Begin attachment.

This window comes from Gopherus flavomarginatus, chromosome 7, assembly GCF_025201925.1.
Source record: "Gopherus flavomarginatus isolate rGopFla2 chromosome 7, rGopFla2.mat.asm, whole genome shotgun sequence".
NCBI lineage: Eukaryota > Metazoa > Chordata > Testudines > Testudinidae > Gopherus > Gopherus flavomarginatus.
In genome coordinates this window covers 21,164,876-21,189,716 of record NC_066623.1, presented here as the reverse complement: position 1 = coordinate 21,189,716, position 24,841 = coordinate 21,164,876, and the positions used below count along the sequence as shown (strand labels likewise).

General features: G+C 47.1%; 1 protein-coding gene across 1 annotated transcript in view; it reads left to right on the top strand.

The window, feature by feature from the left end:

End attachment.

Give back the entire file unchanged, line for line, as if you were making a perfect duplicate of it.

This window comes from Gopherus flavomarginatus, chromosome 7, assembly GCF_025201925.1.
Source record: "Gopherus flavomarginatus isolate rGopFla2 chromosome 7, rGopFla2.mat.asm, whole genome shotgun sequence".
NCBI lineage: Eukaryota > Metazoa > Chordata > Testudines > Testudinidae > Gopherus > Gopherus flavomarginatus.
In genome coordinates this window covers 21,164,876-21,189,716 of record NC_066623.1, presented here as the reverse complement: position 1 = coordinate 21,189,716, position 24,841 = coordinate 21,164,876, and the positions used below count along the sequence as shown (strand labels likewise).

General features: G+C 47.1%; 1 protein-coding gene across 1 annotated transcript in view; it reads left to right on the top strand.

The window, feature by feature from the left end: